Launched September 12, 2014 Robert Eric Shoemaker
Robert Eric Shoemaker presents a multimedia excavation of the artisans of Venice through the lens of climate change: a conversation between art and science.
Launched September 11, 2014 Selin Thomas
Boston University student fellow Selin Thomas documents people on the margins as she tells stories of the Syrian conflict.
Launched September 5, 2014 Lynn Hicks, Rodney White
China faces huge challenges in feeding its people sustainably and safely. Iowa and U.S. agribusinesses believe they have the solutions. Are they the right ones?
Launched September 3, 2014 Tom Clement
In the Indian border state of Sikkim, indigenous Himalayan communities charted for hydroelectric dam construction fight to protect their sacred rivers.
Image by Sascha Garrey. Uganda, 2014.
Launched September 2, 2014 Sascha Garrey
In the U.S., the HPV vaccine and regular pap smears have almost stopped the pervasiveness of cervical cancer in its tracks. In Uganda, however, cervical cancer is the most fatal cancer for women.
Launched September 2, 2014 Jessica Edmond
Jessica Edmond, Pulitzer Center student fellow from Southern Illinois University Carbondale, examines the effects of media that promote skin bleaching among women and children in Ghana.
Launched August 28, 2014 Michelle Ferng
Peru, along with the rest of Latin America, is experiencing one of the fastest demographic shifts in the world. Older people over 60 will outnumber children under 14 by 2040. Is the country ready?
Image by Paul Short. Turkey, 2014.
Launched August 27, 2014 Paul Short
Few world cities match the speed of Istanbul’s urban transformation. As new mass housing projects, business districts and suspended bridges dot the city’s horizon, the urban poor are being displaced.
Image by Jalesa Tucker. Paris, 2014.
Launched August 25, 2014 Jalesa Tucker
To escape poverty and social exclusion in their countries of origin, many Roma seek refuge in France. Often they face the same discrimination in their new home.
Launched August 23, 2014 Reana Thomas
Alien invaders, primarily two plant species, threaten the livelihoods of 10,000 households surrounding Wular Lake in Kashmir, India.
Launched August 22, 2014 Ty McCormick
Less than three years after independence, South Sudan collapsed into civil war. Thousands have died and famine looms on the horizon. Can rebel-leaders-turned-politicians lead the way to peace?
Image by Jason Larkin. South Africa, 2014.
Launched August 14, 2014 Jack Shenker, Jason Larkin
In South Africa's poorest mining communities, fury at the political class is mounting.
Buariki Village leaders and Professor Pelenise Alofa (center), in front of a newly completed rainwater tank. Image by Janice Cantieri. Kiribati, 2014.
Launched August 11, 2014 Janice Cantieri
Washington University student fellow Janice Cantieri examines the impact of rising sea levels and climate change on life in Kiribati, the first nation facing displacement due to global warming.
Turkana, Kenya. Image by Guillaume Bonn. Kenya, 2014.
Launched July 30, 2014 Jessica Hatcher, Marc Hofer
Turkana in Kenya’s arid north is the most important place you’ve likely never heard of, quintessential to understanding mankind. Now, Turkana has oil. Is it a pending resource-curse catastrophe?
Image by Kalyanee Mam. Cambodia, 2014.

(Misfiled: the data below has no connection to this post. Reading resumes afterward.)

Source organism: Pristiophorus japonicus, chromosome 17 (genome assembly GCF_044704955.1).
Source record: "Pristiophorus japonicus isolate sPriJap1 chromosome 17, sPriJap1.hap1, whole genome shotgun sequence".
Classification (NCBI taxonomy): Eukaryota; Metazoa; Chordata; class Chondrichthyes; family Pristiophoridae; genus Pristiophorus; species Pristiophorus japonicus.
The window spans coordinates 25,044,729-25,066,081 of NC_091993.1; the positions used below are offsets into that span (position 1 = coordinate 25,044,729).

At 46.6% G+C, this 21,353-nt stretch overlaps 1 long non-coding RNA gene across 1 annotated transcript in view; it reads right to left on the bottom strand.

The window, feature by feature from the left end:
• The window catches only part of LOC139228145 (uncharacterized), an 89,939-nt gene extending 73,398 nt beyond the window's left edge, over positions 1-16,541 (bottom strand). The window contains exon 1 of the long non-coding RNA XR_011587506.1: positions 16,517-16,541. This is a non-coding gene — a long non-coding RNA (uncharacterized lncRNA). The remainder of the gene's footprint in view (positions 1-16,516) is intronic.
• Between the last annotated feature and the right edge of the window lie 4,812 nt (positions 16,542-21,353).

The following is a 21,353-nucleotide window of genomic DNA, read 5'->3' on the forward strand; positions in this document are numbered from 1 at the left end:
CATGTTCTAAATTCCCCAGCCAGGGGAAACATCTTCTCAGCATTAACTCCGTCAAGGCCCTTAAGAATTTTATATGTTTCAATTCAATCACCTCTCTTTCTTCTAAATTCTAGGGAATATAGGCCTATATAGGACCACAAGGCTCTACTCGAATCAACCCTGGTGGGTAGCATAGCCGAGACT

Launched July 30, 2014 Kalyanee Mam
A revolution is awakening in Cambodia—with protests led by a monk who is speaking out against the environmental destruction of his country.
Image by Meghan Dhaliwal. Afghanistan, 2014.
Launched July 29, 2014 Meg Jones, Meghan Dhaliwal
How do you turn the lights off on a war? Wars end when troops come home, but what happens to all the stuff?
Image by Ekkasit Chaingam. Thailand, 2014.
Launched July 23, 2014 Richard Bernstein
Thailand is the land of smiles, free elections, and military coups. Why have its efforts at electoral democracy always failed, and can they ever succeed?
Image by Rhitu Chatterjee. India, 2014.
Launched July 18, 2014 Rhitu Chatterjee
India’s Midday Meal program feeds 120 million poor and malnourished children. Despite rampant mismanagement, corruption and inefficiencies, it benefits some of the country’s poorest communities.
Image by Alice Su. Jordan, 2014.
Launched July 15, 2014 Alice Su
How do refugees mobilize to take care of themselves when aid agencies fail, the international community forgets, and asylum stretches into weeks, months and years?
Image by Jennifer Koons. Niger, 2014.
Launched July 14, 2014 Jennifer Koons
The rate of population growth exceeds economic growth in Niger where women have an average of seven children. Government officials hope family planning will become the best way forward.
Launched July 11, 2014 Britton Nagy
Pulitzer Center student fellow Britton Nagy from High Point University takes a look at Norway's rehabilitation-focused prison system and finds that low security brings high benefits.
Image by Yigal Schleifer. Turkey, 2014.
Launched July 8, 2014 Yigal Schleifer
The Cold War's end promised to bring democracy to many countries that had little previous experience with it. But the rise of a new brand of authoritarian and populist politics threatens that promise.
Launched July 7, 2014 Lukas Augustin, Niklas Schenck
A multimedia story following survivors and perpetrators of the 1994 genocide in Rwanda as they struggle with their past, meet each other for the first time and dare to ask for forgiveness.
Launched July 2, 2014 Michael Edison Hayden, Sami Siva
India's transgendered women have a documented history dating back to the Kama Sutra, but live on the fringes of society, struggling to find legitimate employment, and battling an epidemic of HIV/AIDS.

Pages